The creek is not a natural watercourse but an artificial drainage channel that was built in 1917 to channel water away from the Greenhill Road - Fullarton Road intersection, and through the South Park Lands.
Over the following century, the condition of the Creek gradually but significantly deteriorated.
In 2020 the Adelaide City Council and the Brown Hill Creek & Keswick Creek Stormwater Authority began the biggest Park Lands earthworks this century.
A grove of white poplar trees, characterised as "woody weeds" were removed, and a detention basin was excavated. The white poplars had been planted in 1954 to partially reduce winter flooding but were later considered an invasive species.
In late 2020, excess soil was temporarily spread over an area about 150 metres to the north - to be returned later to provide small hills around the wetlands.
Native plants were to be restored to a widened creek bed.
The project had several aims:
* to reduce the risk of flooding downstream in Goodwood, Wayville and Unley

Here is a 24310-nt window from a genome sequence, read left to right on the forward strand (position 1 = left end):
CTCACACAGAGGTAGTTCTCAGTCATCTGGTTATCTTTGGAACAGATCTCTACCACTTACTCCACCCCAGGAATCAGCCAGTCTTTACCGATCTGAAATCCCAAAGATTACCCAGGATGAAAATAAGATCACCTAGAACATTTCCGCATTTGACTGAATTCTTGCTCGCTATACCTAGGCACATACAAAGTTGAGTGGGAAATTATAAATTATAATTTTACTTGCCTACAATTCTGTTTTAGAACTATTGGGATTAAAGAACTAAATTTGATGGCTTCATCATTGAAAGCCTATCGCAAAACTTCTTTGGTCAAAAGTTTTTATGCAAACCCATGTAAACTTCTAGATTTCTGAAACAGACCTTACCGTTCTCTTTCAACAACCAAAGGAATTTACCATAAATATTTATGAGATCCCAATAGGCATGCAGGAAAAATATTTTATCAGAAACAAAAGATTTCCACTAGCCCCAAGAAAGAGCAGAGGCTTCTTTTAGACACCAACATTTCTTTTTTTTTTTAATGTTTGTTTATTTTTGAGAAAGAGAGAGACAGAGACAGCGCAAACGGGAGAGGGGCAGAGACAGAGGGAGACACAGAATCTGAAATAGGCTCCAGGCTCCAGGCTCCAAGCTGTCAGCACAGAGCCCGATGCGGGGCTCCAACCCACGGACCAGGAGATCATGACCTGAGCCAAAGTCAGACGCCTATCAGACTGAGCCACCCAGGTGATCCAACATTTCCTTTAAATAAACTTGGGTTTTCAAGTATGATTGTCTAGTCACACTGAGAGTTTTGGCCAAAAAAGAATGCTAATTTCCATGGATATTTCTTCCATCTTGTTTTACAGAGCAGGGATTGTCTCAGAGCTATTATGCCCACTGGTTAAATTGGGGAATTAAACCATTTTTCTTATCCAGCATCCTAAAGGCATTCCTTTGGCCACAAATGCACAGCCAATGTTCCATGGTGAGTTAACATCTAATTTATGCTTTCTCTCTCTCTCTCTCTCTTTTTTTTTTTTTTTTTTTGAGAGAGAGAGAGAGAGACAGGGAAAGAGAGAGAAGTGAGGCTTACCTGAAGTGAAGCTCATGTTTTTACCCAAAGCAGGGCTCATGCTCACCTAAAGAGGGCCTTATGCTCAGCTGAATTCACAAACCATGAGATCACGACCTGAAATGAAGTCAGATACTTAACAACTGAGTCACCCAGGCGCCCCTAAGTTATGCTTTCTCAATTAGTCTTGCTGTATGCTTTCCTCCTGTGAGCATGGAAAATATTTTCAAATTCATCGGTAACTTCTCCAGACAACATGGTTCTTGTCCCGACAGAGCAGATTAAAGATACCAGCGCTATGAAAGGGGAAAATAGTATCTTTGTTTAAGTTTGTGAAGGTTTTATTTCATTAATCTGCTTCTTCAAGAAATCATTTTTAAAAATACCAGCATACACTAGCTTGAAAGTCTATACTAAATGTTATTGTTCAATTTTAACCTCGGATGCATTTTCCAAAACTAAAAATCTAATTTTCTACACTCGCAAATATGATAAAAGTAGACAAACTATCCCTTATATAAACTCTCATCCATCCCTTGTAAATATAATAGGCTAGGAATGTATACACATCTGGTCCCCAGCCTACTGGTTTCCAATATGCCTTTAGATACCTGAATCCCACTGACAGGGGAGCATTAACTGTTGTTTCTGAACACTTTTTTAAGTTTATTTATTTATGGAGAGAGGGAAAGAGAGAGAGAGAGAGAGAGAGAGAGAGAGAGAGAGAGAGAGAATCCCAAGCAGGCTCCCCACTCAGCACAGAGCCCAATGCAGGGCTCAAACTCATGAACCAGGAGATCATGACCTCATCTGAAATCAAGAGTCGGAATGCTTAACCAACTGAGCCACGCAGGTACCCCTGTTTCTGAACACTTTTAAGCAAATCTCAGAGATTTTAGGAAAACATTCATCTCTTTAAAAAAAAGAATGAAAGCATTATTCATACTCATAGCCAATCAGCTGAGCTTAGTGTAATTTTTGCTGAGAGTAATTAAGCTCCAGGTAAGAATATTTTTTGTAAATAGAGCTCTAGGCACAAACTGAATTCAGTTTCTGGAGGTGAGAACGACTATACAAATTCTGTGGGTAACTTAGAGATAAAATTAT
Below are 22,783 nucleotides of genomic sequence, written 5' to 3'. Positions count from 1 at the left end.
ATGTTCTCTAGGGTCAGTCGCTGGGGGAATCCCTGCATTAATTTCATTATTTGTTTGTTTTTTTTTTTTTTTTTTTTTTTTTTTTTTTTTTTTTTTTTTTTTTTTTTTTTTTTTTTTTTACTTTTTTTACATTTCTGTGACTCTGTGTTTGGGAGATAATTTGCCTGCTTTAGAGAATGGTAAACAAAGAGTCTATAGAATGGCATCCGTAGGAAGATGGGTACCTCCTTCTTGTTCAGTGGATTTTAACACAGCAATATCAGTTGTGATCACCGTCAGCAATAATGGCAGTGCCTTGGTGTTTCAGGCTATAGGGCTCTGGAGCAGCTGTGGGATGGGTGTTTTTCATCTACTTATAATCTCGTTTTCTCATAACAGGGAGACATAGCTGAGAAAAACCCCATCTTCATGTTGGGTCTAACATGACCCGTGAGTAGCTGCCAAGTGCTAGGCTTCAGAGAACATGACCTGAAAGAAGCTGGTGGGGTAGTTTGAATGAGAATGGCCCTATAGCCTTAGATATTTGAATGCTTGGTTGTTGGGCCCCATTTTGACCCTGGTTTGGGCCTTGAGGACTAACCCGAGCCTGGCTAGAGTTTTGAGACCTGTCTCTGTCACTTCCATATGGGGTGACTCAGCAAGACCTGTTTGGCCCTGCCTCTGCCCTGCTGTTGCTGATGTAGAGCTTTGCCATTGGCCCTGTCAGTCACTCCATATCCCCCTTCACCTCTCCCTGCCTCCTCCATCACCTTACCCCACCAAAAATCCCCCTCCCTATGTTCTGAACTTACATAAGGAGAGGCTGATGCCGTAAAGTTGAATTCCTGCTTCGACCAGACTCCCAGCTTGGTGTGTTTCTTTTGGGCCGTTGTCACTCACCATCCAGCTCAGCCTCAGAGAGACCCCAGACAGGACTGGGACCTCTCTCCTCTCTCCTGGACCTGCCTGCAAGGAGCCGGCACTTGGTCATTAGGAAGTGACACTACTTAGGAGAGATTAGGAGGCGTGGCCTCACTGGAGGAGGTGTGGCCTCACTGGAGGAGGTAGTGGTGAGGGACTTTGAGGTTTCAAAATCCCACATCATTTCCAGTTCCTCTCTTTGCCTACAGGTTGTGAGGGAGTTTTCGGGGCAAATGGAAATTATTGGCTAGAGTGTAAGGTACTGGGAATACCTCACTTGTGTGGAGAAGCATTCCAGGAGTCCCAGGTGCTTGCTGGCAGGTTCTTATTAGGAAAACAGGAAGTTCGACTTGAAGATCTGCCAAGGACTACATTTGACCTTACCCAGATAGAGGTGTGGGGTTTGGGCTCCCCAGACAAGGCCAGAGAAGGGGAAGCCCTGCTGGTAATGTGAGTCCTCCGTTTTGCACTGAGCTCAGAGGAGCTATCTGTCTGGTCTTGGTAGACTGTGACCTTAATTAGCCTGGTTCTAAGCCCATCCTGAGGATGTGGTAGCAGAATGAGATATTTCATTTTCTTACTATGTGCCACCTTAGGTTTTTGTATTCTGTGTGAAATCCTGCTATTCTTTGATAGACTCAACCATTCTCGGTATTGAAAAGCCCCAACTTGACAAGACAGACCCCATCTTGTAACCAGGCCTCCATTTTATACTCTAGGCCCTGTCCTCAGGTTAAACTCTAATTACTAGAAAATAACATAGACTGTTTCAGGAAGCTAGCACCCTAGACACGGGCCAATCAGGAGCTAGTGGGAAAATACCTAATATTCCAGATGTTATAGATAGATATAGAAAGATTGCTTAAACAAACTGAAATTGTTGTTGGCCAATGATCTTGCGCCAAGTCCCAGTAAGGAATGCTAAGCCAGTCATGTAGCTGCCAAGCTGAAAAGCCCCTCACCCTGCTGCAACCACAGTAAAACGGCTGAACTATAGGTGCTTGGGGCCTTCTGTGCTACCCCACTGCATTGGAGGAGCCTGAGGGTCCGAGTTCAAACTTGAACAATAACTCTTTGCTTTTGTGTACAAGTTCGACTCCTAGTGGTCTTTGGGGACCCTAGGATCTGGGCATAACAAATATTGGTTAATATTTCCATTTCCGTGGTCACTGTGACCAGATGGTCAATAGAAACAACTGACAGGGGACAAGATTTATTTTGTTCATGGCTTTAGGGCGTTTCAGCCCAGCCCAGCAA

* to improve safety and biodiversity along the South Park Lands creek, and
* to create a scenic haven to attract visitors to the southern part of Victoria Park.
Plans for this redevelopment included interpretive and education facilities, boardwalks and a range of nature play and recreation opportunities.
Work was scheduled for completion by the middle of 2021.
Similar rehabilitation work had been carried out earlier, further along the South Park Lands Creek, in adjacent Parks, commencing in 2017.
From this point you will need to go back to Fullarton Road to cross over the creek, near the Greenhill Road traffic lights.
Once you have crossed the creek, look for a bitumen path that heads north-west through the urban woodland.